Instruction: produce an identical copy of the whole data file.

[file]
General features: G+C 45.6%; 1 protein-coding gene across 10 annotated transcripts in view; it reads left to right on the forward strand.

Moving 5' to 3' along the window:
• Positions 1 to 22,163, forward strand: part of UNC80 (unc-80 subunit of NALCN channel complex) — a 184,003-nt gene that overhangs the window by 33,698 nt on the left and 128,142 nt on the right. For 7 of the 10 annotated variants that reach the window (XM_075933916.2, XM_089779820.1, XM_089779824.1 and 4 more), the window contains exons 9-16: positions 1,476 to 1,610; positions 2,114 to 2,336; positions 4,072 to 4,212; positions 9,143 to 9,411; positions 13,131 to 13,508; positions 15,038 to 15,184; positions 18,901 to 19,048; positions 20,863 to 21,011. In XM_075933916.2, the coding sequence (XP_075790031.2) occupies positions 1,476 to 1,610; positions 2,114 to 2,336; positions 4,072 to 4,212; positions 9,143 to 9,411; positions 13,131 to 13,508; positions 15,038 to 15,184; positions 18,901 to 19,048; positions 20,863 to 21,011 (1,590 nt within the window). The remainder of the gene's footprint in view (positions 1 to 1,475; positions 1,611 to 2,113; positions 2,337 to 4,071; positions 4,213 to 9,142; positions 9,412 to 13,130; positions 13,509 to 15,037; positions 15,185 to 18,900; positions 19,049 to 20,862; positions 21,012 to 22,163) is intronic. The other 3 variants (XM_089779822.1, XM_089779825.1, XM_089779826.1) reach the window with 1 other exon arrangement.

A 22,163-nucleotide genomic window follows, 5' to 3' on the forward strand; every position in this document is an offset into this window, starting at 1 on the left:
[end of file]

General features: G+C 45.6%; 1 protein-coding gene across 10 annotated transcripts in view; it reads left to right on the forward strand.

Moving 5' to 3' along the window:
• Positions 1 to 22,163, forward strand: part of UNC80 (unc-80 subunit of NALCN channel complex) — a 184,003-nt gene that overhangs the window by 33,698 nt on the left and 128,142 nt on the right. For 7 of the 10 annotated variants that reach the window (XM_075933916.2, XM_089779820.1, XM_089779824.1 and 4 more), the window contains exons 9-16: positions 1,476 to 1,610; positions 2,114 to 2,336; positions 4,072 to 4,212; positions 9,143 to 9,411; positions 13,131 to 13,508; positions 15,038 to 15,184; positions 18,901 to 19,048; positions 20,863 to 21,011. In XM_075933916.2, the coding sequence (XP_075790031.2) occupies positions 1,476 to 1,610; positions 2,114 to 2,336; positions 4,072 to 4,212; positions 9,143 to 9,411; positions 13,131 to 13,508; positions 15,038 to 15,184; positions 18,901 to 19,048; positions 20,863 to 21,011 (1,590 nt within the window). The remainder of the gene's footprint in view (positions 1 to 1,475; positions 1,611 to 2,113; positions 2,337 to 4,071; positions 4,213 to 9,142; positions 9,412 to 13,130; positions 13,509 to 15,037; positions 15,185 to 18,900; positions 19,049 to 20,862; positions 21,012 to 22,163) is intronic. The other 3 variants (XM_089779822.1, XM_089779825.1, XM_089779826.1) reach the window with 1 other exon arrangement.

A 22,163-nucleotide genomic window follows, 5' to 3' on the forward strand; every position in this document is an offset into this window, starting at 1 on the left: